Increasing the energy density of the diet of tube-fed-ICU patients increases the risk of vomiting and doesn’t improve survival, a major study has found.
The study sought to answer the longstanding concern of ICU professionals on just how important nutrition was to survival of patients on mechanical ventilation and how energy dense should their liquid diet be to maximise their chance of recovery?
The combined New Zealand and Australian research called the TARGET study, the largest intensive care nutrition trial ever undertaken, indicates efforst made by intensive care staff to ensure critically ill patients receive their recommended ‘goal’ calorie intake may be unnecessary and make no difference to patient survival or recovery.
Current international guidelines recommend that patients on life support are provided with enough nutrition (via a nasogastric tube from the nose to the stomach) to ensure that their energy intake matches energy expenditure. However, in reality, patients typically receive less than 60% of this recommended daily intake, due to factors such as nausea and vomiting as well as the safety need for fasting before surgery.
Study co-author Dr Paul Young from Wellington’s Medical Research Institute of New Zealand (MRINZ) says the new research shows there’s no real cause for concern if a patient doesn’t meet their recommended daily ‘goal’ calorific amount.
“When patients are sick they don’t feel hungry and this research shows that if you feed them extra calories in order to boost their nutritional intake, the end result is that they are just more likely to vomit, and, most significantly, no more likely to get better” says Dr Young.
“Up until now, a lot of time and effort has been spent on interventions to try to achieve these calorie goals such as using medicines to aid stomach emptying and inserting special feeding tubes” he says. “This study suggests that these interventions are often unnecessary”.
The Health Research Council-funded study, published in the New England Journal of Medicine, enrolled nearly 4000 patients admitted to 46 intensive care units in Australia and New Zealand last year. More than one-third of all patients studied were from New Zealand.
All were given the same hourly volume of liquid nutrition via nasogastric tube. Half received an energy-dense nutrition which contained 1.5 kcal/ml, while the other half who received the usual recommended 1.0 kcal/ml nutrition formula. The more energy-dense formula had added fat and carbohydrate to boost calorific intake by 47.6%. However, patients who received the higher nutritional amount experienced no improved survival after 90 days, nor did the extra calories improve key secondary outcomes such as organ support or duration of stay in the intensive care unit or hospital. They also experienced more vomiting and required more drugs to treat vomiting.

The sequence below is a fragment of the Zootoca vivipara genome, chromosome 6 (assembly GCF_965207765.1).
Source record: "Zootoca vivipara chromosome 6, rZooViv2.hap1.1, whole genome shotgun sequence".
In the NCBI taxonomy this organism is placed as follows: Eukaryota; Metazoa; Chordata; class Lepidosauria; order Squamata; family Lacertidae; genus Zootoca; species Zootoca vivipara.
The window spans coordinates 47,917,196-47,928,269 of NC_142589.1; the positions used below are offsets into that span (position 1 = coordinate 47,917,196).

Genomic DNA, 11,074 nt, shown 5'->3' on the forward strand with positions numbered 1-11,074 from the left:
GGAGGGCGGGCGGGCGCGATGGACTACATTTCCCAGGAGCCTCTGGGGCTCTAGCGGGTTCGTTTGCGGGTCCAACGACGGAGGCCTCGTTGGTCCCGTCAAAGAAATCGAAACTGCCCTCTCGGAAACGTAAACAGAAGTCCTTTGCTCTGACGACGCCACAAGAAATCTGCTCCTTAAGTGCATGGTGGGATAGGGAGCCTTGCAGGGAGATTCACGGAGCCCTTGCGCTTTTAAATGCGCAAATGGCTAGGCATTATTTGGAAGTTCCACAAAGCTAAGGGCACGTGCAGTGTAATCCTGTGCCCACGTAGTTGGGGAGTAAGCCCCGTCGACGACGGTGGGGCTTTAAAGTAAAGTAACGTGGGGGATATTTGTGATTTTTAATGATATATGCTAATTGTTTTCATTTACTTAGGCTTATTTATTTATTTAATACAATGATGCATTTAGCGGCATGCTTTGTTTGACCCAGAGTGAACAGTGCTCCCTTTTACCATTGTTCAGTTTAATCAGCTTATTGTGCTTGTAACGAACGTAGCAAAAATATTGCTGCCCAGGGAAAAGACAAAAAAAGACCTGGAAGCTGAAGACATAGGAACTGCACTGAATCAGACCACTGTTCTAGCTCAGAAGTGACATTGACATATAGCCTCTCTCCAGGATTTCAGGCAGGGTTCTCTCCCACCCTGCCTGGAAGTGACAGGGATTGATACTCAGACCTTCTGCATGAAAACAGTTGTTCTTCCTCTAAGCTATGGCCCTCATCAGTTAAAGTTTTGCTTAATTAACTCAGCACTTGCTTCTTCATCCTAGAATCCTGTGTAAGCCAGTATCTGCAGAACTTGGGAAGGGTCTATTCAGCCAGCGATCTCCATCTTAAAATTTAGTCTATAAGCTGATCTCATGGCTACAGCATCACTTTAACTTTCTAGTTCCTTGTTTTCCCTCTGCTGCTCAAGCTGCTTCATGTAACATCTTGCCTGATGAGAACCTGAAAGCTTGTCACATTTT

“While we do not know for sure why the nutrition formula with more calories resulted in more vomiting, it may simply be that vomiting is the body’s response to receiving more calories than needed” says Dr Young.
Auckland Hospital Intensive Care specialist Dr Shay McGuinness says the findings will help improve patient care in critical care units worldwide.
“This TARGET study has shown that using higher energy feed to try to get the calculated goal amount of food absorbed by the patient does not improve important outcomes and may actually result in more feeding complications” says Dr McGuinness. “As many of us know from personal experience when we are sick we often lose our appetite – allowing critically ill patients to self-regulate how much food they absorb may well be a better approach to artificially trying to boost energy delivery”.
Chief Executive of the Health Research Council Professor Kathryn McPherson says she was surprised by these findings and mindful of their widespread implications.
“Questioning fundamental assumptions about just what level of nutrition is actually needed – and getting closer to definitive answers- means we are making real progress in our ability to support people when they are vulnerable and dependant on our health service to support life” says McPherson.